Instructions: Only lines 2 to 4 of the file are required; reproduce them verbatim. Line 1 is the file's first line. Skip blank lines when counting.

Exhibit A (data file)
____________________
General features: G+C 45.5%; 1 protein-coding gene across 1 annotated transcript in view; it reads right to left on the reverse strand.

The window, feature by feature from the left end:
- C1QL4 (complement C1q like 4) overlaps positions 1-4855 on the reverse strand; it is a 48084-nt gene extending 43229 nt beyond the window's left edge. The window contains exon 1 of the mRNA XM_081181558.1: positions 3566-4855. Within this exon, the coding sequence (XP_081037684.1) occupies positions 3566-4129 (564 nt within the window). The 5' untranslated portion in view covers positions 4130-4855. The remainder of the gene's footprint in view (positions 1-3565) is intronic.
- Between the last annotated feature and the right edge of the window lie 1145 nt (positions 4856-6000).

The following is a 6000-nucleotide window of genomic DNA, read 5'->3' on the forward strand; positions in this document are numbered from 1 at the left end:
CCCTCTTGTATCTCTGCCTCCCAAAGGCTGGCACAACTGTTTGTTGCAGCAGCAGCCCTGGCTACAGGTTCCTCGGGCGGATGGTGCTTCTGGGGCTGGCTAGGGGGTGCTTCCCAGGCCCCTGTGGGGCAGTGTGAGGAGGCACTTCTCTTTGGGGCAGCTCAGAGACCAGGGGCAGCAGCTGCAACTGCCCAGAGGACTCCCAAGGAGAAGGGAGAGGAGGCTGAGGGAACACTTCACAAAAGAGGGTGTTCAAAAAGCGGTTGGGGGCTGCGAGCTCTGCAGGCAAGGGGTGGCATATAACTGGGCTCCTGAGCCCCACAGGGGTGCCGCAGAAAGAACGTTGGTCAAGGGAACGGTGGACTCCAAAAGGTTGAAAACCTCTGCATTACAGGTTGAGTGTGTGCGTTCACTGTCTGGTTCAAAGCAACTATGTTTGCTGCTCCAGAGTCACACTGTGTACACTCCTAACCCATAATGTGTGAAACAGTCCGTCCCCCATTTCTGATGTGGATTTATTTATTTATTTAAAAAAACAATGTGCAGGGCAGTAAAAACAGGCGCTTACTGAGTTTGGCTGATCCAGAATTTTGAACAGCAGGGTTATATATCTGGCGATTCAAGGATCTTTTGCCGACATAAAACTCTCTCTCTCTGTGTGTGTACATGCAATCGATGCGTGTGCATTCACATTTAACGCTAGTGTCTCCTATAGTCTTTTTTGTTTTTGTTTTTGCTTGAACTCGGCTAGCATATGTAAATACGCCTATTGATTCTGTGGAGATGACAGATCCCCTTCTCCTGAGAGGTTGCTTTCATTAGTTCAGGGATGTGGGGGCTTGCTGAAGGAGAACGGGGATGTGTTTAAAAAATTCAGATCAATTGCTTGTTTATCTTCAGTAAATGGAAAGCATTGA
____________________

The window, feature by feature from the left end:
- C1QL4 (complement C1q like 4) overlaps positions 1-4855 on the reverse strand; it is a 48084-nt gene extending 43229 nt beyond the window's left edge. The window contains exon 1 of the mRNA XM_081181558.1: positions 3566-4855. Within this exon, the coding sequence (XP_081037684.1) occupies positions 3566-4129 (564 nt within the window). The 5' untranslated portion in view covers positions 4130-4855. The remainder of the gene's footprint in view (positions 1-3565) is intronic.
- Between the last annotated feature and the right edge of the window lie 1145 nt (positions 4856-6000).